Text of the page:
I wore red shorts, black and white striped t-shirts, baggy over-sized Vanity Fair thrifted sweaters. I liked being alone. I liked people, but I just liked to be alone. I'd go to public libraries in other cities. I'd sit on benches at foreign parks, stayed to watch the shift...renouncing sun, rising moon. The shift, faithful shift...it moved me in such a way. A way that from the start I decided on never intending to describe. Obliviously attentive I observed everything. Shaggy-haired pre-teens skateboarding past grassy hills. Society-stricken women jogging along directed pavement. Fleeting array of arrival and dismissal. Me, sitting. Cold, happy, miserable, lonely...reading the words of anonymous others. I didn't feel alone when I read. I read all the time. I'd sit in my car on some parking-space in the midst of a small town plaza, in front of my drive-way sometime past mid-night, on the streets that could have been avenues. I'd sit and write. I'd write myself away. For nothing. For everything. For the sake of my time, for the sake of my happiness. My being. I was self-seeking through printed form. Feelings. They confused the **** out of me, especially when I wouldn't feel. And is that really even a feeling…the feeling of absence? The feeling of feeling nothing. A non-existent possessive emptiness. I wanted to be an actress. I wanted to be a writer. A poet. A librarian. An old silver-haired woman with a daughter and a son, and eventually grandchildren. A grandson named Ted and a granddaughter named Valentina, which I’d with warm grandmotherly charm sooner-than-later refer to as ‘Teddy, dearest’ and ‘Valentina, sweetest’. --- And a lover. My lover who grew old with me. My lover who’d stay up to drink tea with me every God willing night. A great father to our children; a grandfather who’d take little Teddy dearest and Valentina sweetest out for bike rides. I wanted to be a cantante but I didn't have the voice for it. I was too average to be a model. A porcelain face didn’t suffice. More than necessary I’d hear strangers whisper, “doesn't she look like a doll?” The familiars, “dear, you are such a doll.” It was flattering. I hated it. I felt just as plastic as I looked. A doll. A cold plastic life-less porcelain doll. But then…I’d feel high. In it’s purest sense, so high…I could just take the world by clichéd storm. Conquer the dreams of my ancestors along with my own. There were times when I was invincible. I was complicated, and simple. I longed for nothing more and nothing less than a full stomach and a full heart. My organs were always half-empty. I’d stare at the stars, the moon, the sky. The laugh-lines of my father. My mothers illuminating youthful eyes filled with brightness that later in life resembled more of puddles from spring left-over’s. I’d look at my own, through the reflection of satin glass mirrors. I wish my eyes were story-tellers. I wanted a brighter smile. I wish I didn't think so much as I did. I wondered…what would life be like without a face? More sensitive, perhaps. I often times felt crazy. Unsanitary. Pathetic. Never bitter. Always misunderstood. And oddly enough, blessed. Fortunate. I believed in God. Enough so to capitalize His name. I had faith. I was grateful. If I had a million dollars, I’d off and buy the church I attended and give it as a gift to the pastor. Even then, hell as a final-inning wouldn't be eliminated. I wanted a better life. Everybody did. Nobody admitted it. Nobody talked about it. And if they did, I’d yet to hear them out. I would like to know, who, if anyone, will ever care enough to hold a beaten strangers hand? I was sympathetic. Internal. Introspective, and optimistic. I’d more than often refer to myself in the past tense. It just felt better. I liked it more that way. The imagery of a youth gone too soon. I made sense, none at all. And at times, I didn't feel the need to. I was nine-teen. Living in my own worded future. Living, that’s all that counts. All that matters. I’d be better someday. That’s what I’d tell myself. And maybe I would. Maybe I would end up being an actress, or a model, or a poet, or a wife. None of these things mattered, but maybe someday, somehow, I would. I’d wake up and live the life of being alive. 99.9, 8:29. And so…I left. And cars raced against streetlights. Seconds raced against minutes. Time was this never-ending race,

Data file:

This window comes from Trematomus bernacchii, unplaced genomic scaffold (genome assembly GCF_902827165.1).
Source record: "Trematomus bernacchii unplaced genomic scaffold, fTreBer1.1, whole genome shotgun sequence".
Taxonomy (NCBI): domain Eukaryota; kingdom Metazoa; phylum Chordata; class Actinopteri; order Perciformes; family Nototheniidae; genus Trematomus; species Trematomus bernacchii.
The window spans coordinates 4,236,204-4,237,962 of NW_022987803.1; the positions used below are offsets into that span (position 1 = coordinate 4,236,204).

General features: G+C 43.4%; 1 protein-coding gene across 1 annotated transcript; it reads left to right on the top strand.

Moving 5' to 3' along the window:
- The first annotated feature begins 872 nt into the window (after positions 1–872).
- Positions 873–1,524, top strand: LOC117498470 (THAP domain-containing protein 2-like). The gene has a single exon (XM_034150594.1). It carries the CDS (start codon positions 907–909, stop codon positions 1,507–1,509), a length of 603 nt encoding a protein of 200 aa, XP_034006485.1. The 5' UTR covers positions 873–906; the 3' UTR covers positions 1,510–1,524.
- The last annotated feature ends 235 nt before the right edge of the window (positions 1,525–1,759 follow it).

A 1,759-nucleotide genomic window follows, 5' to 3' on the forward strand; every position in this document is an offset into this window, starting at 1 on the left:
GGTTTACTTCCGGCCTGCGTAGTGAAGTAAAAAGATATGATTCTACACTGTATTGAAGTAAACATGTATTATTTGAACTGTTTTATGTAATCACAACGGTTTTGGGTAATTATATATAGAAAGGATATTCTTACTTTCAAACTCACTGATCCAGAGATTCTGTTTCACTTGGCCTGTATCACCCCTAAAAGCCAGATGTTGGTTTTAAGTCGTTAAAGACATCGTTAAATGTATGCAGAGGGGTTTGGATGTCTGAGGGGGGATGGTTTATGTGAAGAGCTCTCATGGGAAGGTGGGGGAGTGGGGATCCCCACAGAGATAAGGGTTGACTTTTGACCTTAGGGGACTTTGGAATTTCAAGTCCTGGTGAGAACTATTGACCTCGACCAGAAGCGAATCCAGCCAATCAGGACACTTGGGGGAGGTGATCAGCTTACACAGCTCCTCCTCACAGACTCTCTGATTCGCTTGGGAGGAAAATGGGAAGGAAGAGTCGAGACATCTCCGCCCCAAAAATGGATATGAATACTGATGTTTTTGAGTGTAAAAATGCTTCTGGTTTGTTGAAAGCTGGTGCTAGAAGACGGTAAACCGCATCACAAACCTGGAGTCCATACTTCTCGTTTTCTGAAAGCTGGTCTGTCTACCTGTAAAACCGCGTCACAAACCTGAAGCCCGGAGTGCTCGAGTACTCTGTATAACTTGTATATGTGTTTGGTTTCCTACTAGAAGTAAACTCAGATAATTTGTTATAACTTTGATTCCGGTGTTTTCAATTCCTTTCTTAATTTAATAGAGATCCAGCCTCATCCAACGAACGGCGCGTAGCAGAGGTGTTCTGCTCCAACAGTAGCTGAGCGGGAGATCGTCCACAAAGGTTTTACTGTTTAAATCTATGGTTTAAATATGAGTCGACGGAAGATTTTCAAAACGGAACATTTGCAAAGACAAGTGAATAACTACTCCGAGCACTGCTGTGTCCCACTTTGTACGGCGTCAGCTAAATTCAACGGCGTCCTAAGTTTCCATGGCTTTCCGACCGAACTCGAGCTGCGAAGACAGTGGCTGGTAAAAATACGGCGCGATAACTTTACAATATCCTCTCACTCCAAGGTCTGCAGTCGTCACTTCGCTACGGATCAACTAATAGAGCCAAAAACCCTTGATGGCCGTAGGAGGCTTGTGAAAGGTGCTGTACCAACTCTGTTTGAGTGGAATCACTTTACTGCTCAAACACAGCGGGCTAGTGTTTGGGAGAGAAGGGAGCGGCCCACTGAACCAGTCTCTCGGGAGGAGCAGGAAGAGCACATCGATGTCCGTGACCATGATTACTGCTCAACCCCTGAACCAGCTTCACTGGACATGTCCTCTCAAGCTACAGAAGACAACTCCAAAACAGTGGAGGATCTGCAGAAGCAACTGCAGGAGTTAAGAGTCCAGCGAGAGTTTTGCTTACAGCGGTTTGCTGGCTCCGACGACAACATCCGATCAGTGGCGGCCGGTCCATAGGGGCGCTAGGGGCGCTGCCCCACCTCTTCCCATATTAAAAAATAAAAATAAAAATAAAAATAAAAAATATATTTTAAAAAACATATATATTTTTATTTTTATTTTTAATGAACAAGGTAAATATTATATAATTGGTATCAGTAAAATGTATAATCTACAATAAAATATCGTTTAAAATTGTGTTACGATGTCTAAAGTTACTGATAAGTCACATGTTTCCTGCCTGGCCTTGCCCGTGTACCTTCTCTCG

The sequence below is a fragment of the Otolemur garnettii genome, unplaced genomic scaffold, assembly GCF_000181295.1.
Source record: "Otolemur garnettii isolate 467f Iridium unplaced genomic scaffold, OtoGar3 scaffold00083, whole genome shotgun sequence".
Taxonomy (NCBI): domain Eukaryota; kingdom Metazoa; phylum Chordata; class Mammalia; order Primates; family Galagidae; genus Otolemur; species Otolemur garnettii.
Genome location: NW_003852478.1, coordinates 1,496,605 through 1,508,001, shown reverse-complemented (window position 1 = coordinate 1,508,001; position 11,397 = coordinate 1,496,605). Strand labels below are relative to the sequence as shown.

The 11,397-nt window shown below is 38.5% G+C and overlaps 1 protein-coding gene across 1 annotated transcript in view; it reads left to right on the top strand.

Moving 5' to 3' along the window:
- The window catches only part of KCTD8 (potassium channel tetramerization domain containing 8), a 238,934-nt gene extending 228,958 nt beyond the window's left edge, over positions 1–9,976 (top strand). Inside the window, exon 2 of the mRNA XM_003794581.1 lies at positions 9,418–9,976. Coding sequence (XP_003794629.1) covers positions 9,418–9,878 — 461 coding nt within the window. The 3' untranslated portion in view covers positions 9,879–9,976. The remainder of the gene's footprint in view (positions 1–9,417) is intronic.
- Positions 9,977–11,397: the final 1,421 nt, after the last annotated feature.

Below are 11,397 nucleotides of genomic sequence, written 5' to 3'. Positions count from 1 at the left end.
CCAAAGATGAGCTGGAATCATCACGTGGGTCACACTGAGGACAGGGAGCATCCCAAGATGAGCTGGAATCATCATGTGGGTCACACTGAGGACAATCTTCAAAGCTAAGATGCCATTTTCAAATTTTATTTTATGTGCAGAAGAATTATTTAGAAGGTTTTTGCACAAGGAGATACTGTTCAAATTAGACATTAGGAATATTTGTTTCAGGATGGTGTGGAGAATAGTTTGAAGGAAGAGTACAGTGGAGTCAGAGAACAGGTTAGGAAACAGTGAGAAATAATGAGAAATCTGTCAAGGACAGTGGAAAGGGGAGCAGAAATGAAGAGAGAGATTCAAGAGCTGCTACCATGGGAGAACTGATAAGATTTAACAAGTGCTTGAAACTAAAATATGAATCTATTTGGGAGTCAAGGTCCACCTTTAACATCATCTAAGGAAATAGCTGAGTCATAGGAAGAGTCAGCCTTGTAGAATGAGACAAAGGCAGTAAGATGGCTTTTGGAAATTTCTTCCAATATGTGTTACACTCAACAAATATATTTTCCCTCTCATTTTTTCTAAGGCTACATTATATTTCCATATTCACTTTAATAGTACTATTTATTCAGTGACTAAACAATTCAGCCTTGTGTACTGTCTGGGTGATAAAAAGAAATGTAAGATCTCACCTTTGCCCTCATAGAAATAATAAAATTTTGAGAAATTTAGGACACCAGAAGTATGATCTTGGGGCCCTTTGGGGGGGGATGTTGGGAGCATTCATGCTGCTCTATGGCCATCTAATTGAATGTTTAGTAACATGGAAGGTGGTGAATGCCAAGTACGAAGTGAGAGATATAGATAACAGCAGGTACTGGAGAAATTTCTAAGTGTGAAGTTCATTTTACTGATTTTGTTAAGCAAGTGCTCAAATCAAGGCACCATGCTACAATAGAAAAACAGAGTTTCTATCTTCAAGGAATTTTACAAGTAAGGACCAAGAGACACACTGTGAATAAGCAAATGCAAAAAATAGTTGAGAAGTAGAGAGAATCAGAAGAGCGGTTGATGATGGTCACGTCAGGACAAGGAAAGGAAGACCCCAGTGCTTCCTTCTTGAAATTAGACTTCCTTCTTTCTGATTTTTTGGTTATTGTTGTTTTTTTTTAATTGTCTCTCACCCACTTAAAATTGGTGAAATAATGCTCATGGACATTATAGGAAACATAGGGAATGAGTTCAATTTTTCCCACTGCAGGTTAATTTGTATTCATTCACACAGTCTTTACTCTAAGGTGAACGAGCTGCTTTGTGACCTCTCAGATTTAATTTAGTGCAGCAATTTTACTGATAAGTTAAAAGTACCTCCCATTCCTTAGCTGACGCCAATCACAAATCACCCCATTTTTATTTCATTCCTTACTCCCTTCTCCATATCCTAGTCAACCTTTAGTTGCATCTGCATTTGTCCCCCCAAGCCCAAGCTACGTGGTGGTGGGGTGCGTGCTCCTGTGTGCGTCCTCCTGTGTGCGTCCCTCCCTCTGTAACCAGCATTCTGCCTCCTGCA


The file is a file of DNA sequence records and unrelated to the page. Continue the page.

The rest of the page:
and I was just racing against myself.
This is an entry I wrote a year or so ago in one of the many college-ruled notebooks I've come to own.
I'm sort of just posting this on here for myself, to be honest. A sort of modern time-capsule, or so to say.